Kids are born punk.

I don't mean they dig the Ramones onesie you bought them or enjoy listening to Converge in the car. I mean they embody the best of what punk rock has always told itself it is: raw and real and compassionate and open to all manifestations of love. Oh, and they complain a lot. As they should—the world is shitty and terrifying in many ways, and one of the scarier things about the world is the way it slowly but surely perverts and pathologizes our innate love and compassion, so that we might be afraid enough to embrace phony cures, poisonous ideologies and subpar Marvel movies.

Raising a kid in opposition to borrowed beliefs and institutional power means nurturing and protecting the wildness and openness they are born with. There are many ways to do this. I turned to punk rock as a teenager to relearn my heart's true beat, and even though I grew disillusioned with the culture, I retained my faith in the power of community and collective struggle.

It is this faith I have decided to raise my child in, and I lean on lessons learned from DIY punk scenes when I think about how I want to communicate the beauty of that faith to my kid. The flawed advice that follows is written from a punk perspective, but I believe it might be of use to anyone who wants their kids to reject what is untrue and fight for what is right.

Year One

The first thing you should do is vaccinate your baby. Whatever you do after that is none of anyone's business, as long as you love your child in a way that helps them become a decent version of themselves.

But if punk rock taught me anything—beyond the obviously true fact that Green Day is the best band in the world—it's that communities of kindred spirits are vital for human happiness. The nuclear family can be a loving and caring zone, as well as an agent of isolation and alienation.

Your kid will eventually find their own chosen family, one that nurtures them in ways you cannot, but it's never too early to introduce the concept of community. Take your child to house shows, where they will absorb the sights and sounds of a shared joy that exists beyond the confines of family and commerce. It's like church, basically, but it won't start on time and you have to bring your own wine.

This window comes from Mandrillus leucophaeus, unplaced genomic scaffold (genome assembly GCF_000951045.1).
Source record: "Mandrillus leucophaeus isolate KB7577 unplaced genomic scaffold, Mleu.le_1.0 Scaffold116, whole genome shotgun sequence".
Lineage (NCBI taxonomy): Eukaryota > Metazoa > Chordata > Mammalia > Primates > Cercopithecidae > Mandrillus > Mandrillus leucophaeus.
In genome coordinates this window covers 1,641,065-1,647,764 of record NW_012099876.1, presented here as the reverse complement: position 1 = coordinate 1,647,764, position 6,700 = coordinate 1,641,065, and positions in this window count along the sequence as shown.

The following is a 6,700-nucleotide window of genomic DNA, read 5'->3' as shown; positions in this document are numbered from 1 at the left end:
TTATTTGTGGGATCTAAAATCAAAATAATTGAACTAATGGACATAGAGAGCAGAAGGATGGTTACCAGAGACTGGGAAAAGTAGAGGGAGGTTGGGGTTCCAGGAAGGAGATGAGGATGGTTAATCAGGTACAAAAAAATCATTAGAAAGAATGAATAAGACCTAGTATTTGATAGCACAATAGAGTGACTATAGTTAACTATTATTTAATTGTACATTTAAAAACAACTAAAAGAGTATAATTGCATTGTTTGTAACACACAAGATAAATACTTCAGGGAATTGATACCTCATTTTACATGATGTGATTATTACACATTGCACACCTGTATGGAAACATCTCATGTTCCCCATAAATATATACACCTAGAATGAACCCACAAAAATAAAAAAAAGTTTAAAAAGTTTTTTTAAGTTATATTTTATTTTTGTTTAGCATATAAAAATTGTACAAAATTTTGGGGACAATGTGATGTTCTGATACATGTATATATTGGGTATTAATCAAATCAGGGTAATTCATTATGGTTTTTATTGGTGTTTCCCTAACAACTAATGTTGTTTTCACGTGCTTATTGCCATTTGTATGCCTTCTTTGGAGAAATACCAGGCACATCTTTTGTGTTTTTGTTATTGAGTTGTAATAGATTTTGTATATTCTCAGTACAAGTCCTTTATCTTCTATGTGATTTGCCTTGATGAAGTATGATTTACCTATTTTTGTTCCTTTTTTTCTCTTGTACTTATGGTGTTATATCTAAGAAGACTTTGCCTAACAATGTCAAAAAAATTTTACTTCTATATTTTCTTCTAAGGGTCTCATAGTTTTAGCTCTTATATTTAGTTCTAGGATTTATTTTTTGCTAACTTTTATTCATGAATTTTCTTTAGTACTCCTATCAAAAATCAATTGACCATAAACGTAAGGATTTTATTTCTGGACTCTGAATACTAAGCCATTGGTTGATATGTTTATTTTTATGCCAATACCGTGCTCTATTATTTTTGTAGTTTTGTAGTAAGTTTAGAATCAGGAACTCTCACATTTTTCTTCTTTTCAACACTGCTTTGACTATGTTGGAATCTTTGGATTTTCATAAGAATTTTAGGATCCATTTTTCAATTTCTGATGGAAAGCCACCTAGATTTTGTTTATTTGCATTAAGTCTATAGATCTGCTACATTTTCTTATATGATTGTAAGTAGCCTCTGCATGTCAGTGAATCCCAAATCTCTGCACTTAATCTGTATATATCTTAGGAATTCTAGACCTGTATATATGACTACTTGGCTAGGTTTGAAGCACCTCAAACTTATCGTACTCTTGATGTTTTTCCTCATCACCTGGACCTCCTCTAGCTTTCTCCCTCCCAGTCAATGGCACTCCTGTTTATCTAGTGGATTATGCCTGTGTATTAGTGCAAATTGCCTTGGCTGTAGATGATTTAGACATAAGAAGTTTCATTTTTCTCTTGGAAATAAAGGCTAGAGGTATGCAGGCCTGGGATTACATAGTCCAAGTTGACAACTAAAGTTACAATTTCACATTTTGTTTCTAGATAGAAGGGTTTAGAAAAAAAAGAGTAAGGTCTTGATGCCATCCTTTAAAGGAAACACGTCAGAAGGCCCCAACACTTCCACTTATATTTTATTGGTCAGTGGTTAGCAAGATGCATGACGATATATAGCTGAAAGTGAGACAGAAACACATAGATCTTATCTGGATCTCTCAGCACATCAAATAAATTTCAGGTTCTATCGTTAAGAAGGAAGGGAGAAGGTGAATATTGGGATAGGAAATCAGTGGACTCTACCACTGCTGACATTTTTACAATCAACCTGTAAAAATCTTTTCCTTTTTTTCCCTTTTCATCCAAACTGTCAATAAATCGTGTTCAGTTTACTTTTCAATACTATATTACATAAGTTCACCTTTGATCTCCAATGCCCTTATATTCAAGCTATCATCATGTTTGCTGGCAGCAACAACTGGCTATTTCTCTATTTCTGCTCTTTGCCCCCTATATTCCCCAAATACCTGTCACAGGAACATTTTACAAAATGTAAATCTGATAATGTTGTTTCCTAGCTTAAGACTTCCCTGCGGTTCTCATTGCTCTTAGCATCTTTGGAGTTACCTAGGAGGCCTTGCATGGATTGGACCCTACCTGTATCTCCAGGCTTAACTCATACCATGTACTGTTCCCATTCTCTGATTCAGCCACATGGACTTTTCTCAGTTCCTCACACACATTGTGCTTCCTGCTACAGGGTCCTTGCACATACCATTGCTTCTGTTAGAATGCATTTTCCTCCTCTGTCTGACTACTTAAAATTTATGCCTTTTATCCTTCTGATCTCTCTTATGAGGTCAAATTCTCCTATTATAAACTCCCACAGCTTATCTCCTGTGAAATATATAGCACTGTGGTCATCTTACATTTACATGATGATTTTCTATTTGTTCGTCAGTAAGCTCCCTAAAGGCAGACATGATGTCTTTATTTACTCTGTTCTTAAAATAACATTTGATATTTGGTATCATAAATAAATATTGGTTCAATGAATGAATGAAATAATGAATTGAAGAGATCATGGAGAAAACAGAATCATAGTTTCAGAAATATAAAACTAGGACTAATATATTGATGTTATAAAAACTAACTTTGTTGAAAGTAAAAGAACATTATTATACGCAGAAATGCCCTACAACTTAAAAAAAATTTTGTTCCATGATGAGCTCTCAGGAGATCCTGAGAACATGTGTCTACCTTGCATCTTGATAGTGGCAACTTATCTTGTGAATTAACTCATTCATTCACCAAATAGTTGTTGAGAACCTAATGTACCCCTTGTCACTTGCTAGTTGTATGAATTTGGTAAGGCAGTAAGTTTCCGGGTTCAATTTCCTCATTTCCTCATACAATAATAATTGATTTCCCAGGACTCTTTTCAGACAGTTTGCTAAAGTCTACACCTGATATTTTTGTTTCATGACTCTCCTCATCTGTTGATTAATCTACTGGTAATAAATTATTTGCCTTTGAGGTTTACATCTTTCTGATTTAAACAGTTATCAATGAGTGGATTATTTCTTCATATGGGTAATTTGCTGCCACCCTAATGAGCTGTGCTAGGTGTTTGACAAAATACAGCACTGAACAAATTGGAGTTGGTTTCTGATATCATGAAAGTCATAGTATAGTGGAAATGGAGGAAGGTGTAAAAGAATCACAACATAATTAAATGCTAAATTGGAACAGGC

Recommended soundtrack: Sleeping Lessons by Alien Boy, Hello Hello by Divers

Year Two

Your lump of bottomless need is now saying a few words, utterances bracketed by incoherent nonsense. They are ready to enter the world of activism! Their leveling up will dovetail nicely with your redoubled interest in making the future a more livable hell.

Oppression will not magically disappear. Income disparity will not fix itself. Pale gargoyles in gray suits will not suddenly stop despoiling the planet. Your child will learn these harsh facts simply by being in the world. You have to show them there are people who channel their despair and outrage into necessary acts of rebellion.

You don't have to get super radical. My dad, by no means a leftist or someone who even cared about politics, brought me to the picket line when he was a striking steelworker, and I found out what solidarity meant. In that particular case, it meant dudes standing around eating doughnuts in the wan light of dawn and refusing to work. I don't know what solidarity means to you, but whatever it is, show your kid. They have some big fights ahead of them.

Recommended soundtrack: The System Works for Them by Aus Rotten, True Self Revealed by Spitboy

Year Three

Stay-at-home and work-from-home parents: Your kid needs friends, and you need a few hours to yourself once in a while. It's time for preschool.

Your financial and temporal resources will help make this decision for you, but if you can swing it, I recommend joining an affordable co-op preschool. I know what you're thinking: "Co-ops are buzzing hives of ideological in-fighting and sneaky power grabs and mismanaged resources." And you are right! You will find such nagging aggravations in a preschool co-op, but it's totally worth the hassle.

As a co-op member, you will work weekly shifts at your child's school and take care of other kids as if they were your own. You will learn how to love other children, and your child will witness this love. They will see that family love is not the only kind of love, that we all must look out for each other.

You may find yourself holding three to four bawling kids close to your chest as a classroom devolves into total chaos. You may find yourself deeply invested in a lengthy parental debate about what kind of sand to buy for the playground. You may find yourself stunned by how much you care about a bunch of kids you didn't even know existed a month ago.

It might not be as romantic as the intentional communities you dreamed about joining as a young punk. But raising a kid isn't about romance. It's about wiping some other kid's shit off a wall because you believe we are in this together.

Recommended soundtrack: The Feeding of the 5,000 by Crass, The Shit Split by Blatz/Filth

Year Four

You are starting to realize your child is not a mini you. They don't want to listen to Aus Rotten in the car. They think house shows are boring. They complain at union meetings because union meetings are also boring. They are not wrong.

They have probably fallen deeply in love with a pop-culture phenomenon that repels you. They are picking up ideas that don't necessarily jibe with the existence you have carefully curated for them. All of this is great. They are beginning to recognize themselves as an autonomous being.

Let them know you have their back. Let them know your choices do not have to be their choices.  Let them know you love them. Maybe listen to some music that was made this century. Whatever you do, keep your friends close and encourage your child to do the same. We need to do this work together.

Recommended soundtrack: NVM by Tacocat.